A “DX” HUNT.
LOOKING FOR SOUTH AFRICA.
RADIO MEN SEARCH ETHER IN VAIN.
From the Christchurch Press, Volume LXIV, Issue 19332, 9 June 1928, Page 10
A bright fire blazed cheerily from the open hearth, the leaping flames making shadows dance grotesquely on the walls of the room, in a corner of which sat four men, one of whom bent intently over the dials of a radio receiving set, while his companions listened more composedly to the syncopated throb of an orchestra from far-away Japan.
But. not for long did the strains of the orchestra fill the room. The listeners sought bigger game — reception from a more distant station than Japan — and until the grey light of dawn came peeping in at the window they searched the ether in vain in an endeavour to obtain the result of the All Blacks v. Western Provinces match, which was played at Cape Town on Saturday last.
Although the night-long vigil was not rewarded by success in the direction of South Africa, it was not by any means without incident. In the early part of the evening came music from stations in New Zealand, Australia, and America, and later, when these had closed down, the weird songs of the Japanese geisha girls came from the loud-speaker, while the quaint stringed-:instruments, which are features of broadcasts from China, were heard a few minutes after two o’clock.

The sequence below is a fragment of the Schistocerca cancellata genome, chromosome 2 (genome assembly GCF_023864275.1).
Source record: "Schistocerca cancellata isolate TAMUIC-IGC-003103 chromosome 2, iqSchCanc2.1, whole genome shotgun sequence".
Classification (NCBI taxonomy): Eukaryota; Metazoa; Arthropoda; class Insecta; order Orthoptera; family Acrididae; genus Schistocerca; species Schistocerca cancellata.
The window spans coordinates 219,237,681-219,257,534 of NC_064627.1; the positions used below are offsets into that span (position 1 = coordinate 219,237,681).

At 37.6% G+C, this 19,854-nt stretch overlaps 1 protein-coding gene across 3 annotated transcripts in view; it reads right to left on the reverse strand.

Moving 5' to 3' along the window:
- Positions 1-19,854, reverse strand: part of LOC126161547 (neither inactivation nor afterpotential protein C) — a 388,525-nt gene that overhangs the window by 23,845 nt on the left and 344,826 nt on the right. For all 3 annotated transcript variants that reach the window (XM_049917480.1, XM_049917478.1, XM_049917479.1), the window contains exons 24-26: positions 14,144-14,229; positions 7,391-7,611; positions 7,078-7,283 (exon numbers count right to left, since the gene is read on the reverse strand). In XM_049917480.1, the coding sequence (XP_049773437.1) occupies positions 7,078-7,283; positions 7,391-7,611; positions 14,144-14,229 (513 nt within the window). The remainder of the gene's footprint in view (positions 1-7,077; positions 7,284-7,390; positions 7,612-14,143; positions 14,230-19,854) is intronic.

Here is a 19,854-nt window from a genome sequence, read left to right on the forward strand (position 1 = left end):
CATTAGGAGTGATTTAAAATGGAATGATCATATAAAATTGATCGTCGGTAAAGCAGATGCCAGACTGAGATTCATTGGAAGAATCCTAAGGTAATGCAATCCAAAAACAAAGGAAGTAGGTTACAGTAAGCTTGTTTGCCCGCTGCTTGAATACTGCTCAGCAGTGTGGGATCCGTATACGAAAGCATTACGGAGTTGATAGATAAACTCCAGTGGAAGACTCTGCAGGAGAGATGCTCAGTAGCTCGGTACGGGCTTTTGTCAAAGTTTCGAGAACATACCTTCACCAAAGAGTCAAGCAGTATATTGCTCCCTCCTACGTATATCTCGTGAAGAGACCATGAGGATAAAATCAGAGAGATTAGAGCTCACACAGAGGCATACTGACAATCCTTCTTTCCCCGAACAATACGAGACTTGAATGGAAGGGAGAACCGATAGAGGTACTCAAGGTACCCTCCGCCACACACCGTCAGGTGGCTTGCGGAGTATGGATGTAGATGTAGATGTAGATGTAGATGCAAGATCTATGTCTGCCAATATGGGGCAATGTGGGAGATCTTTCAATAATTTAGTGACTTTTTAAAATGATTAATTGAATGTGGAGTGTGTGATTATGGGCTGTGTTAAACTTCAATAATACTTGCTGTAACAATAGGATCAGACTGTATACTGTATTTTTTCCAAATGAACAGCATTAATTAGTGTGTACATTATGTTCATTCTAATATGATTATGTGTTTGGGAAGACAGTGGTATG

Shortly after three o’clock a weak carrier was picked up on 400 metres, the wave-length of the Cape Town station of’ the Cape Peninsula, Broadcasting Association, and though faint speech was heard, static and the weakness of the signal made it impossible to clear up the identity of the station. The other Cape Town station, on 375 metres, was completely “blanketed” by Japanese station JOAK, which came through with exceptional volume.
In view of the power interference, so prevalent in the City, the gear — a Bremer Tully “six” and a super ‘heterodyne — was taken a few miles out into the country, along with the various odds-and-ends so necessary to the experimenter, and were operated in conjunction with an aerial approximately 50ft in height. The results were exceptionally good, in spite of the almost continuous crackle of static, and it was a pleasure to listen to broadcast which was not marred by power noises.
When searching for the South African stations, three stages of neutralised radio frequency amplification were wired into the super-heterodyne, which meant, that there were 12 valves functioning in the circuit. There was a comparative freedom from set noises, and the increase in signal strength was remarkable. The Japanese stations simply roared in, but there was nothing doing from South Africa.
After a few hours’ rest, a short-wave set was brought into action, and 5SW, Chelmsford, was picked up at good strength, and a station in France whistled away with feats of marvellous signals, and “c.q.’s” were heard from the amateurs of three continents. In the afternoon 2XAF, one of WGY’s chain of short-wave stations, was tuned in, a complete programme being heard.
One of the reasons for failure to bring in the South African stations has been attributed to the influence of the South Magnetic Pole, over which traverses the shortest air route from South Africa to New Zealand. This probably would upset signals, although, on the other hand, short-wave stations from Africa have previously been heard in the Dominion.